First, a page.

Licensed practical nurses (LPNs) and licensed vocational nurses (LVNs) provide basic nursing care.
What they do
Licensed practical and licensed vocational nurses typically do the following:
- Monitor patients’ health—for example, by checking their blood pressure
- Administer basic patient care, including changing bandages and inserting catheters
- Provide for the basic comfort of patients, such as helping them bathe or dress
- Discuss the care they are providing with patients and listen to their concerns
- Report patients’ status and concerns to registered nurses and doctors
- Keep records on patients’ health
Duties of LPNs and LVNs vary, depending on their work setting and the state in which they work. For example, they may reinforce teaching done by registered nurses regarding how family members should care for a relative; help to deliver, care for, and feed infants; collect samples for testing and do routine laboratory tests; or feed patients who need help eating.
LPNs and LVNs may be limited to doing certain tasks, depending on the state where they work. For example, in some states, LPNs with proper training can give medication or start intravenous (IV) drips, but in other states LPNs cannot perform these tasks. State regulations also govern the extent to which LPNs and LVNs must be directly supervised. For example, an LPN may provide certain forms of care only with instructions from a registered nurse.
In some states, experienced licensed practical and licensed vocational nurses supervise and direct other LPNs or LVNs and unlicensed medical staff.
Nurses must often be on their feet for much of the day. They are vulnerable to back injuries, because they may have to lift patients who have trouble moving in bed, standing, or walking. These duties can be stressful, as can dealing with ill and injured people.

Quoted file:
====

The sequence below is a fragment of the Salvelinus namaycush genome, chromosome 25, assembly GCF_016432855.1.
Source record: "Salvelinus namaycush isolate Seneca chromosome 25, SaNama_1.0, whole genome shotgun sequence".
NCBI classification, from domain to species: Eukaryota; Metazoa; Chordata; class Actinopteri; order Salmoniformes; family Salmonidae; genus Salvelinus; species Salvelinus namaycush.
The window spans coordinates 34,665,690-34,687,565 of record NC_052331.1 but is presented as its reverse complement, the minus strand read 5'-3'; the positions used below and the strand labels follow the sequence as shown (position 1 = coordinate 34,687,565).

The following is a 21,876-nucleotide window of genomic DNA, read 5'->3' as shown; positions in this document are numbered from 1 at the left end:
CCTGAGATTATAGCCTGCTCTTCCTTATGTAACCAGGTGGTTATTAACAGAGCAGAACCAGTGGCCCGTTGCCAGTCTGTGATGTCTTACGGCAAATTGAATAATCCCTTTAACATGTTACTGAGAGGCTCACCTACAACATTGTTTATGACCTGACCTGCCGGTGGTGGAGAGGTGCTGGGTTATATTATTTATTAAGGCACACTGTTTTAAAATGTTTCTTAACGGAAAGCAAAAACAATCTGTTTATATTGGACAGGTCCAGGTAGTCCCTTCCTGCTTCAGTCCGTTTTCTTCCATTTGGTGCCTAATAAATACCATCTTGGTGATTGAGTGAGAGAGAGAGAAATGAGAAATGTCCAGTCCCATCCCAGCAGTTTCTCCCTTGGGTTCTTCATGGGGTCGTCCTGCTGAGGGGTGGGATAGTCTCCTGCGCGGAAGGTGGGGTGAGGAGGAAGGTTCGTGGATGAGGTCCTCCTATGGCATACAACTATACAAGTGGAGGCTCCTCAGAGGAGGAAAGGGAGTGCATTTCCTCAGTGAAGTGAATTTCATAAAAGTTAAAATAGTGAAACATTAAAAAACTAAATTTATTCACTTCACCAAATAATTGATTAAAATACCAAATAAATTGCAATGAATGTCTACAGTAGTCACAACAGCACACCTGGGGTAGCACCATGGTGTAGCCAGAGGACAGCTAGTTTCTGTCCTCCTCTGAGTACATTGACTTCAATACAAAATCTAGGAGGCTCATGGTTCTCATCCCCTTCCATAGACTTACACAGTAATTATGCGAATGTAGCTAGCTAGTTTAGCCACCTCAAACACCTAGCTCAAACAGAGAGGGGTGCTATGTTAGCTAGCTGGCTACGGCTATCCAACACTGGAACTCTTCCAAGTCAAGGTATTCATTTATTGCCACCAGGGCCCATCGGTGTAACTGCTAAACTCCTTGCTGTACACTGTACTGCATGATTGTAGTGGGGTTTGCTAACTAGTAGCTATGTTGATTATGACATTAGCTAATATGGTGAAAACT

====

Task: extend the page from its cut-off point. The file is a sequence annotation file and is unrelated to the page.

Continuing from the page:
Most licensed practical and licensed vocational nurses (LPNs and LVNs) work full time. Many work nights, weekends, and holidays, because medical care takes place at all hours. They may be required to work shifts of longer than 8 hours.
How to become a Licensed Practical and/or Licensed Vocational Nurse
Becoming a licensed practical or licensed vocational nurse (LPN or LVN) requires completing an approved educational program. LPNs and LVNs must have a license.
LPNs and LVNs must complete an approved educational program. These programs award a certificate or diploma and typically take about 1 year to complete but may take longer. They are commonly found in technical schools and community colleges, although some programs may be available in high schools or hospitals.
Practical nursing programs combine classroom learning in subjects such as nursing, biology, and pharmacology. All programs also include supervised clinical experience.
Contact state boards of nursing for lists of approved programs.
After completing a state-approved educational program, prospective LPNs and LVNs can take the National Council Licensure Examination (NCLEX-PN). In all states, they must pass the exam to get a license and work as an LPN or LVN. For more information on the NCLEX-PN examination and a list of state boards of nursing, visit the National Council of State Boards of Nursing.
LPNs and LVNs may choose to become certified through professional associations in areas such as gerontology and intravenous (IV) therapy. Certifications show that an LPN or LVN has an advanced level of knowledge about a specific subject.